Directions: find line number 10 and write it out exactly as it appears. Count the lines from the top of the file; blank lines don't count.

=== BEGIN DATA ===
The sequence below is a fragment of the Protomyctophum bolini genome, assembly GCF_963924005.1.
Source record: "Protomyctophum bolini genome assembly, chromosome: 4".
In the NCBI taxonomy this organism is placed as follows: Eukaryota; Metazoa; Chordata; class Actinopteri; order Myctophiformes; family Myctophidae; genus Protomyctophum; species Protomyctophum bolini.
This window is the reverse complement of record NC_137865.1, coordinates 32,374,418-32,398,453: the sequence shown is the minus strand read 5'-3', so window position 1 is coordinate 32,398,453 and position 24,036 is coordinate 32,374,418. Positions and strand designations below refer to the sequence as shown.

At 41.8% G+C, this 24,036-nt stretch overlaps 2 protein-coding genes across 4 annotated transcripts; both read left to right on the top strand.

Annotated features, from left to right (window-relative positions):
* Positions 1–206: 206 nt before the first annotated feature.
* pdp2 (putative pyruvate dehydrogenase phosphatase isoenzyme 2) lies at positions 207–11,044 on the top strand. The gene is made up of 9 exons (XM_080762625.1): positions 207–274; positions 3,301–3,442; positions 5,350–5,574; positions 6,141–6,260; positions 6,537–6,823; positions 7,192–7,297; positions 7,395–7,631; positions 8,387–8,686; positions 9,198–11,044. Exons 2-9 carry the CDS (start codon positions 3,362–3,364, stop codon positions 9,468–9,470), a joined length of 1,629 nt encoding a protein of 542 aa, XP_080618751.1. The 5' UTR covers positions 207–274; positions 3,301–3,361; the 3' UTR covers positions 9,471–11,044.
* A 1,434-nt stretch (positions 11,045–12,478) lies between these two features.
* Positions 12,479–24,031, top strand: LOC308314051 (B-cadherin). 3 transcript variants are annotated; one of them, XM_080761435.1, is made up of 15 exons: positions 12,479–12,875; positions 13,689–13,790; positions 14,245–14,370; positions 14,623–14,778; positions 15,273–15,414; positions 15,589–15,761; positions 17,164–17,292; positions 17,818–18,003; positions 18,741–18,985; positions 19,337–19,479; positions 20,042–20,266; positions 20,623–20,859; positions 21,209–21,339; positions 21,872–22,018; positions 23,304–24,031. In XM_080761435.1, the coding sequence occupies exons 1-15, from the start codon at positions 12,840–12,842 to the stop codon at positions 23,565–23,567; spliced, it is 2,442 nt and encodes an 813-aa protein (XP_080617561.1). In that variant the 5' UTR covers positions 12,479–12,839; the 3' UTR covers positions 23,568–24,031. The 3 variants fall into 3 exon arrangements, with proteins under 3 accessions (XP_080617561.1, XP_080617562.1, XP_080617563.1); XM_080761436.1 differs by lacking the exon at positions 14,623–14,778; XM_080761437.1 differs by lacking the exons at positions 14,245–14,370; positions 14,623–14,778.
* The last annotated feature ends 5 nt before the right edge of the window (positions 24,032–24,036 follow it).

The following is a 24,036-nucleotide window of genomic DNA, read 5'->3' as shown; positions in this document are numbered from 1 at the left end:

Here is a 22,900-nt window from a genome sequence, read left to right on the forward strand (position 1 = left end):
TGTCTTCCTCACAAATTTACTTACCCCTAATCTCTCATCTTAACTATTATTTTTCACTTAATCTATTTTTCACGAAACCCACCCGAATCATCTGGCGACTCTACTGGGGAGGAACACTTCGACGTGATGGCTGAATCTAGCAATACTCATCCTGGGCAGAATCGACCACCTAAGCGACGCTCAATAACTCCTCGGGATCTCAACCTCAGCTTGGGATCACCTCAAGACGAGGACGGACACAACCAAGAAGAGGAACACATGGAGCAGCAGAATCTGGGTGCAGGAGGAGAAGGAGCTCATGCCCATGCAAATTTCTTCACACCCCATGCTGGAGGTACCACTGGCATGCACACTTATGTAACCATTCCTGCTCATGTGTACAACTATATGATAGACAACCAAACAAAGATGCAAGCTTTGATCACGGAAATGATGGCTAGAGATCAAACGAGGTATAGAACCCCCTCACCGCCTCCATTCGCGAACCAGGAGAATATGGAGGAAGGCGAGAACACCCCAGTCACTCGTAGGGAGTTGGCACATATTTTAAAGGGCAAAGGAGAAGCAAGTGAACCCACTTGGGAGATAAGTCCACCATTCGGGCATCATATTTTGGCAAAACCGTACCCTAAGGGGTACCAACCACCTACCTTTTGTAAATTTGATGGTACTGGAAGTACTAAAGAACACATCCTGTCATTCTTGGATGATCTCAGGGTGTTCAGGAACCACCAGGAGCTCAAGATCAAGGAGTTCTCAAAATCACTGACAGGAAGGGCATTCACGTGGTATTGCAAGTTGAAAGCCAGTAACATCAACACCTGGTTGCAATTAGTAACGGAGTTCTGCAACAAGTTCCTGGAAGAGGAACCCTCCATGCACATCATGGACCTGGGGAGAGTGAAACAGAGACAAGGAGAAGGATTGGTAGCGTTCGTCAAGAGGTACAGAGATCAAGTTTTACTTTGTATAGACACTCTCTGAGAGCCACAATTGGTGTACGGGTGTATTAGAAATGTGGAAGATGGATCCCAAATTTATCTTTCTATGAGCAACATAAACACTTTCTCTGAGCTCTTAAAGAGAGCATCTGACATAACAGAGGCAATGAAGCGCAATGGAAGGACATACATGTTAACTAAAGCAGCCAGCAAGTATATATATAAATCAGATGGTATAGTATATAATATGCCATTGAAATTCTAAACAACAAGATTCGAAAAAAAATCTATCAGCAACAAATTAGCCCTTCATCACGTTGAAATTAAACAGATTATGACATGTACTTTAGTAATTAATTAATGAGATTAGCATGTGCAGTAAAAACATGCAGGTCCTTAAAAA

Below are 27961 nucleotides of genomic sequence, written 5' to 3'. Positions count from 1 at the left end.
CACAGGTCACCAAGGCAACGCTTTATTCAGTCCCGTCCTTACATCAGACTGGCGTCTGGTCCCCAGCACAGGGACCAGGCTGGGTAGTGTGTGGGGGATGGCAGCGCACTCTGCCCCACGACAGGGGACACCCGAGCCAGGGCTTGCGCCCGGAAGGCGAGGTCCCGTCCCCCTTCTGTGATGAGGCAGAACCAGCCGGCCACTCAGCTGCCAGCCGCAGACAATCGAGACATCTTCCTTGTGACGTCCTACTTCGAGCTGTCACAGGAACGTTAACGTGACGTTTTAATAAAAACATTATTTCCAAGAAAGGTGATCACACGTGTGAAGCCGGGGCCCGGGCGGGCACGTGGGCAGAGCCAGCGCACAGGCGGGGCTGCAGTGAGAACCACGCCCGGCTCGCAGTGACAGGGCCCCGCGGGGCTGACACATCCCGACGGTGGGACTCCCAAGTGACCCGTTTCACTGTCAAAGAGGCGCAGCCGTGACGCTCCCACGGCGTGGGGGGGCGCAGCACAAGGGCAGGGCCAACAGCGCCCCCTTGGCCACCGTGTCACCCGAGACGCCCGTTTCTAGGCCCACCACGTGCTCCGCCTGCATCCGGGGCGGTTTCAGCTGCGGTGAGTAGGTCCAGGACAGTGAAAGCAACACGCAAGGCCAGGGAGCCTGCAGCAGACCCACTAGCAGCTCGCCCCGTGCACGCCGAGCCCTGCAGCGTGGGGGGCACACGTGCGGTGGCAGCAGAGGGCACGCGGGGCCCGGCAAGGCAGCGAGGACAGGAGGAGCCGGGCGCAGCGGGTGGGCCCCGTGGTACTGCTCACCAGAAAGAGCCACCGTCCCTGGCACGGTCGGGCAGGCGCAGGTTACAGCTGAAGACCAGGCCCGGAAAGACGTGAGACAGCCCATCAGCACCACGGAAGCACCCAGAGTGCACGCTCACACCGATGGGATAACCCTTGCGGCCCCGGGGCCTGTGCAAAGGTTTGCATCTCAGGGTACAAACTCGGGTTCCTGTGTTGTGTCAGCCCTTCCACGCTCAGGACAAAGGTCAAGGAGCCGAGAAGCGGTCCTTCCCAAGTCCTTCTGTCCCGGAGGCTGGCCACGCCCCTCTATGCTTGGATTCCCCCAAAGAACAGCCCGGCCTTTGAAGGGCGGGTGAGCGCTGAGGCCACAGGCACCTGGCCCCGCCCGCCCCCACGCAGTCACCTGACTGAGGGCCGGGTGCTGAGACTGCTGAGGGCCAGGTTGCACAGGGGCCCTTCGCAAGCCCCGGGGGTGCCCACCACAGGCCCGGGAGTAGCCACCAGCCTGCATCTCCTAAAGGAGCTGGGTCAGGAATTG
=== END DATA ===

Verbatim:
* Positions 12,479–24,031, top strand: LOC308314051 (B-cadherin). 3 transcript variants are annotated; one of them, XM_080761435.1, is made up of 15 exons: positions 12,479–12,875; positions 13,689–13,790; positions 14,245–14,370; positions 14,623–14,778; positions 15,273–15,414; positions 15,589–15,761; positions 17,164–17,292; positions 17,818–18,003; positions 18,741–18,985; positions 19,337–19,479; positions 20,042–20,266; positions 20,623–20,859; positions 21,209–21,339; positions 21,872–22,018; positions 23,304–24,031. In XM_080761435.1, the coding sequence occupies exons 1-15, from the start codon at positions 12,840–12,842 to the stop codon at positions 23,565–23,567; spliced, it is 2,442 nt and encodes an 813-aa protein (XP_080617561.1). In that variant the 5' UTR covers positions 12,479–12,839; the 3' UTR covers positions 23,568–24,031. The 3 variants fall into 3 exon arrangements, with proteins under 3 accessions (XP_080617561.1, XP_080617562.1, XP_080617563.1); XM_080761436.1 differs by lacking the exon at positions 14,623–14,778; XM_080761437.1 differs by lacking the exons at positions 14,245–14,370; positions 14,623–14,778.